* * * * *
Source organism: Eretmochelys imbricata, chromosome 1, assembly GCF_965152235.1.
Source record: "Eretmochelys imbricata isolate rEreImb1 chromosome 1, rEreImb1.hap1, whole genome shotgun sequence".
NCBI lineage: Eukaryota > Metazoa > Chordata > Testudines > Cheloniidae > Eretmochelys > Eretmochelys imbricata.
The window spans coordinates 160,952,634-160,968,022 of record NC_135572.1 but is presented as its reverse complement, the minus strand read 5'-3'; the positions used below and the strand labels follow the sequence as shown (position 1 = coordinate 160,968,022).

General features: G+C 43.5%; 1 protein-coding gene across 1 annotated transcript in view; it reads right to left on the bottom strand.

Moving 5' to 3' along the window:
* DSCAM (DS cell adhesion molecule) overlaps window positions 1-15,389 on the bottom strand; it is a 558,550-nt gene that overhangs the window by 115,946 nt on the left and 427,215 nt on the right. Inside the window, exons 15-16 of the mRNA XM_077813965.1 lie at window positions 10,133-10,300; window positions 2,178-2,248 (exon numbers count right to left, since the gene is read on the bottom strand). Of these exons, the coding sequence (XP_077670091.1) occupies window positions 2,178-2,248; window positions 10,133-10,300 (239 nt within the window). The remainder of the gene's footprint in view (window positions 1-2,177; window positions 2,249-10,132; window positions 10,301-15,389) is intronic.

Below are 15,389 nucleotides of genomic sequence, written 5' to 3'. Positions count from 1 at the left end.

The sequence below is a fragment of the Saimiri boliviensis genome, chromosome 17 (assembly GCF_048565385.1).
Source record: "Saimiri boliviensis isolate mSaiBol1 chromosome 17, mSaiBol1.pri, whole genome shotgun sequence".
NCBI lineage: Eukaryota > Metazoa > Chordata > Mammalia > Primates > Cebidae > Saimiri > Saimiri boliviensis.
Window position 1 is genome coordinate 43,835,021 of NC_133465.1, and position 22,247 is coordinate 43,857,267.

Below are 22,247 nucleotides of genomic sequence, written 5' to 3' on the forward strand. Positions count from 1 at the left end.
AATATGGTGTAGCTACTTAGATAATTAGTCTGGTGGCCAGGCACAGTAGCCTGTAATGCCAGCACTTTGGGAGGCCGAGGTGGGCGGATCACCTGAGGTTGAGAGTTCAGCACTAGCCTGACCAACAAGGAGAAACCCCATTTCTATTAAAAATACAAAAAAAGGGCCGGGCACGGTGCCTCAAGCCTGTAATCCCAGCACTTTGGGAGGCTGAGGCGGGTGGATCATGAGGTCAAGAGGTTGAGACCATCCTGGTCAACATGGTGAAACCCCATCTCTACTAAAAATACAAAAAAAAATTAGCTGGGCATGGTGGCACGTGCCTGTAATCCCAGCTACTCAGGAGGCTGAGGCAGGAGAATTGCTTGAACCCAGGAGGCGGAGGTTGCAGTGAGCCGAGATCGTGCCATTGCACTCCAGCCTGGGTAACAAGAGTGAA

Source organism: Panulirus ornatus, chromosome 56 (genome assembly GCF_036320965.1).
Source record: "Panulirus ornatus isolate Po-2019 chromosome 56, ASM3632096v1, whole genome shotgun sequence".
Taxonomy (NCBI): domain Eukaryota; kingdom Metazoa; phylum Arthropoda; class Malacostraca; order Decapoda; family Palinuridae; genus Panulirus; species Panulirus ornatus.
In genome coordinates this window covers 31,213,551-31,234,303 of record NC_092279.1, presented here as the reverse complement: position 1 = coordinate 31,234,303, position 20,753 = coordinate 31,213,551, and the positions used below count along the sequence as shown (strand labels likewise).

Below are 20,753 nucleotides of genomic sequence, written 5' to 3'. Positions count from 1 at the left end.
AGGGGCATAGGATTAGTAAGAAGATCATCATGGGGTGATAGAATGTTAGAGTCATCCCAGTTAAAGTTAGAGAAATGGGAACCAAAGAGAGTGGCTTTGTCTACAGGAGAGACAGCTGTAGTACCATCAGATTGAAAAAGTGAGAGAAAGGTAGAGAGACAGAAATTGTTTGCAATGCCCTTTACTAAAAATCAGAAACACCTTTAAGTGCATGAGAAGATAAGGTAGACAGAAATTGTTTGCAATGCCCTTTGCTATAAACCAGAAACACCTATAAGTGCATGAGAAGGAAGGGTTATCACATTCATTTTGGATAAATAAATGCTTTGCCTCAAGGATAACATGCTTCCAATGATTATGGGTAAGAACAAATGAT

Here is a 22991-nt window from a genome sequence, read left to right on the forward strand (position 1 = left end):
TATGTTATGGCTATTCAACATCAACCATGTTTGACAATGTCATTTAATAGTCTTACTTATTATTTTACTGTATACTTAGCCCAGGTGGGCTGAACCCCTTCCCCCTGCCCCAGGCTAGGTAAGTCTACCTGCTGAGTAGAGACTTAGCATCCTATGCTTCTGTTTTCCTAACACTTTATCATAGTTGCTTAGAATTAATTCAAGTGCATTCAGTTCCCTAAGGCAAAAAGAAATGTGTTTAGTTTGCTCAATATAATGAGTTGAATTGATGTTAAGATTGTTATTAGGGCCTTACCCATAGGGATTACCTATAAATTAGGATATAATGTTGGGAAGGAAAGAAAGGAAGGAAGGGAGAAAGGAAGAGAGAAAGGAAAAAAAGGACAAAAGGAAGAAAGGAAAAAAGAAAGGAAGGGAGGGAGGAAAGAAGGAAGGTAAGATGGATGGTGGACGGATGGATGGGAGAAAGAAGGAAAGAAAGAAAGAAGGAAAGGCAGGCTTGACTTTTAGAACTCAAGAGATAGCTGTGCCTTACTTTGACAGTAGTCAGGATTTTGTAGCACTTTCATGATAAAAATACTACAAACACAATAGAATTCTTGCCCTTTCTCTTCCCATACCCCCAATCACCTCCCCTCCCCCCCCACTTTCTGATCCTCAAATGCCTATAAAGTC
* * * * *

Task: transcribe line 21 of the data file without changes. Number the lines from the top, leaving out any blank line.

Here is a 22991-nt window from a genome sequence, read left to right on the forward strand (position 1 = left end):